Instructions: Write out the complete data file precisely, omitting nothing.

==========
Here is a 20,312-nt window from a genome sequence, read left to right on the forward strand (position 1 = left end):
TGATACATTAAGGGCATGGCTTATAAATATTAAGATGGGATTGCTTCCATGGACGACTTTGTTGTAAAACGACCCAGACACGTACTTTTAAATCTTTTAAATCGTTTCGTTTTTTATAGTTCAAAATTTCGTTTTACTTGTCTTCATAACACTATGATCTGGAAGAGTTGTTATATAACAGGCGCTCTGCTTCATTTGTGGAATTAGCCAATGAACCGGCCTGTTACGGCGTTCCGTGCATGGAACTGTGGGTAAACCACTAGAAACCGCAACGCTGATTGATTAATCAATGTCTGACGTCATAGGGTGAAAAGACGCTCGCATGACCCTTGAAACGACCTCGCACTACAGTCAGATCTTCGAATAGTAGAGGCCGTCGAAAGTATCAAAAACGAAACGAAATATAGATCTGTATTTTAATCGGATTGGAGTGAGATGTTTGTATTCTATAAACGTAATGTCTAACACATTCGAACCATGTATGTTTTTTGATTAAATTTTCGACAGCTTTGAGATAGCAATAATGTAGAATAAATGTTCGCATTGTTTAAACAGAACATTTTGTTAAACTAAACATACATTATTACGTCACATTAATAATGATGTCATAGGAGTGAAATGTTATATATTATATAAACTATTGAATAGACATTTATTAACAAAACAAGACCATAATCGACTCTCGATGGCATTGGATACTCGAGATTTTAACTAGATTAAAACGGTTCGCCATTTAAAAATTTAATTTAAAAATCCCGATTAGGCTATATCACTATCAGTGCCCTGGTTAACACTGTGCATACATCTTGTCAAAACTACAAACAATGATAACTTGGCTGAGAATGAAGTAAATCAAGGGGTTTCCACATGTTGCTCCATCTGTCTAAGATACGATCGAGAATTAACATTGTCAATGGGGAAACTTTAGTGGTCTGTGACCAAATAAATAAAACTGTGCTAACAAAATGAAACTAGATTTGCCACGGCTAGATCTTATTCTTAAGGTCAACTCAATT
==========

Here is a 20,312-nt window from a genome sequence, read left to right on the forward strand (position 1 = left end):
TGATACATTAAGGGCATGGCTTATAAATATTAAGATGGGATTGCTTCCATGGACGACTTTGTTGTAAAACGACCCAGACACGTACTTTTAAATCTTTTAAATCGTTTCGTTTTTTATAGTTCAAAATTTCGTTTTACTTGTCTTCATAACACTATGATCTGGAAGAGTTGTTATATAACAGGCGCTCTGCTTCATTTGTGGAATTAGCCAATGAACCGGCCTGTTACGGCGTTCCGTGCATGGAACTGTGGGTAAACCACTAGAAACCGCAACGCTGATTGATTAATCAATGTCTGACGTCATAGGGTGAAAAGACGCTCGCATGACCCTTGAAACGACCTCGCACTACAGTCAGATCTTCGAATAGTAGAGGCCGTCGAAAGTATCAAAAACGAAACGAAATATAGATCTGTATTTTAATCGGATTGGAGTGAGATGTTTGTATTCTATAAACGTAATGTCTAACACATTCGAACCATGTATGTTTTTTGATTAAATTTTCGACAGCTTTGAGATAGCAATAATGTAGAATAAATGTTCGCATTGTTTAAACAGAACATTTTGTTAAACTAAACATACATTATTACGTCACATTAATAATGATGTCATAGGAGTGAAATGTTATATATTATATAAACTATTGAATAGACATTTATTAACAAAACAAGACCATAATCGACTCTCGATGGCATTGGATACTCGAGATTTTAACTAGATTAAAACGGTTCGCCATTTAAAAATTTAATTTAAAAATCCCGATTAGGCTATATCACTATCAGTGCCCTGGTTAACACTGTGCATACATCTTGTCAAAACTACAAACAATGATAACTTGGCTGAGAATGAAGTAAATCAAGGGGTTTCCACATGTTGCTCCATCTGTCTAAGATACGATCGAGAATTAACATTGTCAATGGGGAAACTTTAGTGGTCTGTGACCAAATAAATAAAACTGTGCTAACAAAATGAAACTAGATTTGCCACGGCTAGATCTTATTCTTAAGGTCAACTCAATT